Thursday, June 9, 2016
The Rev. Al Sharpton’s daughter climbed an Indonesian mountain with a sprained ankle, but she can’t seem to make it from her Harlem apartment to answer questions under oath in lower Manhattan.
So now that Dominique Sharpton has missed four scheduled depositions in six months, a city lawyer is asking a judge to toss her $5 million slip-and-fall lawsuit against the city.
“The city’s numerous attempts to depose plaintiff have been futile and plaintiff has repeatedly and consistently failed to cooperate with the city,” de Blasio administration lawyer Michelle Fox says in court papers filed Wednesday.
The 29-year-old claims she was permanently injured when she tripped on uneven pavement while crossing Broome Street near Broadway on Oct. 2, 2014. Her suit faults the city for creating a dangerous condition by not repairing the cracked pavement.
Sharpton asked to adjourn the first legal grilling last November, two days before the agreed-upon date.
When it was rescheduled for Jan. 20, her attorneys called it off again.
“Please ensure you have a record of your client’s availability prior to the next compliance conference on Feb. 17, 2016 so that we may move forward with this matter,” Fox wrote in a Jan. 26 letter to Shaprton’s lawyer Oliver Tobias.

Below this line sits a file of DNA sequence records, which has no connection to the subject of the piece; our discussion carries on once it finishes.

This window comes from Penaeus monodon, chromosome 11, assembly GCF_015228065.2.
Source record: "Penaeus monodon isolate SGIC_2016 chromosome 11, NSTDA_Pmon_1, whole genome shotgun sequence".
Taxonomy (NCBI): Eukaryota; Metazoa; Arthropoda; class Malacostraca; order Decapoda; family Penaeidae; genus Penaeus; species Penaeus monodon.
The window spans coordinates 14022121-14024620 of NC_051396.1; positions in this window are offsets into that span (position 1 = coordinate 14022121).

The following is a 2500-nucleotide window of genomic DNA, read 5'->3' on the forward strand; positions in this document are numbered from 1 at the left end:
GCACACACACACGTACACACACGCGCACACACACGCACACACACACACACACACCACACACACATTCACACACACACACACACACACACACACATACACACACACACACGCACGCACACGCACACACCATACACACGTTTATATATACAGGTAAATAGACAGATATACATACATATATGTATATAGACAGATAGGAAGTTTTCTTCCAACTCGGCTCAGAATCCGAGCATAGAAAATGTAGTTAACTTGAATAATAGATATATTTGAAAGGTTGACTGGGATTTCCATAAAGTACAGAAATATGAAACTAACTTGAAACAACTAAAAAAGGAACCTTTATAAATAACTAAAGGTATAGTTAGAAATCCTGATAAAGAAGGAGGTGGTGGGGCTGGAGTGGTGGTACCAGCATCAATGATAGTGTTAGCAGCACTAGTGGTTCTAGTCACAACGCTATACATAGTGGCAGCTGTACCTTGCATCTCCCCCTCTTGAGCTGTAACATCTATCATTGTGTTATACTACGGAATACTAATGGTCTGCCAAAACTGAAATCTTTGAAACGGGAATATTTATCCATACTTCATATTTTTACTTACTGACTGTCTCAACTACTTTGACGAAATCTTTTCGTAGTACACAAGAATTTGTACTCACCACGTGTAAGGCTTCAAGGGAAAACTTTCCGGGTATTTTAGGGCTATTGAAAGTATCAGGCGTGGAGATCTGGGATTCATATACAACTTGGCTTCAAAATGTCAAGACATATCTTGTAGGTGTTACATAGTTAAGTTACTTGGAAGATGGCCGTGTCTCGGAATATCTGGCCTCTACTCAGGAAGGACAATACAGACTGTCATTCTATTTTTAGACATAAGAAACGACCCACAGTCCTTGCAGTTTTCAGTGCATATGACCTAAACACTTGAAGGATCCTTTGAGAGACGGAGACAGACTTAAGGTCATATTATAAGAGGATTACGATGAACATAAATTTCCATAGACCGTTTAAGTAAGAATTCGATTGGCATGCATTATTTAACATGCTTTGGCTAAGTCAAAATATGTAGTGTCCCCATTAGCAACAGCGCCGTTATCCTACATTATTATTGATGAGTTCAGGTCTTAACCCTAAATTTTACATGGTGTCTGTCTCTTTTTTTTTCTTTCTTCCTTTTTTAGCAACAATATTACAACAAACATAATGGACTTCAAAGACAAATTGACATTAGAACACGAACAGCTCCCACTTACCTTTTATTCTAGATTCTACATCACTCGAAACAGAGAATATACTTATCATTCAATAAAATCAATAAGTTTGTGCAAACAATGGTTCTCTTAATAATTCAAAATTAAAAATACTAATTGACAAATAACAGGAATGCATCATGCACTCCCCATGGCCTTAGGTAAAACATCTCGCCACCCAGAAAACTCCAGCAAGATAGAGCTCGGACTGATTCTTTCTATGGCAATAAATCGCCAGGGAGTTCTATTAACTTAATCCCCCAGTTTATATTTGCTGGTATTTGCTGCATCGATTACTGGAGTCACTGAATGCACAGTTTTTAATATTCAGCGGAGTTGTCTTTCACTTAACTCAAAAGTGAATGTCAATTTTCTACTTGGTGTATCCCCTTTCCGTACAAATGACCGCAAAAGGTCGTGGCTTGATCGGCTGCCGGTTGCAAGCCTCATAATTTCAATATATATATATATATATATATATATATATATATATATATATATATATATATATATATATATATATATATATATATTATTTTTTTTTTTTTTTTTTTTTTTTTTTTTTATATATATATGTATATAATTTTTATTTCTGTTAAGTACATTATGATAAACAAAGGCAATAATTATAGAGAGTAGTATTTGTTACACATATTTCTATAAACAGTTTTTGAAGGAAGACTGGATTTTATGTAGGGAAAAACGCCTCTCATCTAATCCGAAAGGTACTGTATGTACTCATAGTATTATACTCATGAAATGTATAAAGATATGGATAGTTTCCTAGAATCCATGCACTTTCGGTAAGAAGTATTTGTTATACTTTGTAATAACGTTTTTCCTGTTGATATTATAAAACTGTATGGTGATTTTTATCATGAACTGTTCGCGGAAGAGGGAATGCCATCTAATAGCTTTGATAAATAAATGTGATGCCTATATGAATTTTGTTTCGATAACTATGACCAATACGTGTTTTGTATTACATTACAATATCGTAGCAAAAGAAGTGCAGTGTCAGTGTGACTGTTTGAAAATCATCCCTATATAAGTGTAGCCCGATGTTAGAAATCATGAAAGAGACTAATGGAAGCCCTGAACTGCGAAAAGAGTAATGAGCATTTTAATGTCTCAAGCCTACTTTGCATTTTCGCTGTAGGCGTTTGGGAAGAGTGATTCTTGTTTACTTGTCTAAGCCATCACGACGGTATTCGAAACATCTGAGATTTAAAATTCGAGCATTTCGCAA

When the new date, May 10, approached, Sharpton rescheduled for a third time, because of a “calendaring error” by her lawyers.
The fourth attempt to depose her on May 16 was also canceled without explanation.
Tobias declined to say why his client keeps missing the appointments.
Fox says Sharpton — who posted photos of herself climbing a mountain in Indonesia shortly after her claimed permanent injury — “has stymied the city’s efforts to litigate this matter, as discovery cannot proceed without holding [her] deposition.”
Meanwhile, Shaprton’s lawyers have only provided the city with partial answers to questions about her injuries.
Tobias submitted court papers that said Sharpton suffered tendon and ligament tears in her right ankle.
The injuries mean she’s been unable to “resume pre-accident social relations, “activities,” and “employment.” Yet Tobias said he can’t answer for how long Sharpton was bedridden or homebound after the accident.
Sharpton “can more appropriately respond to these demands at her deposition,” Tobias says in court papers filed last year.
The legal claims are at odds with Sharpton’s social media profiles — which reveal Instagram photos of her above the clouds on a mountaintop in Bali eight months after her trip and fall. She showed up in other post-accident shots wearing high heels.
Sharpton’s stringing the case along has cost the city time and money.
“The city has tried to avoid protracted and unnecessary motion practice to no avail,” Fox fumes.
On Wednesday, Manhattan Judge Margaret Chan gave Sharpton one last chance to show up for her deposition. If she misses the fifth one, the judge said she may dismiss the case.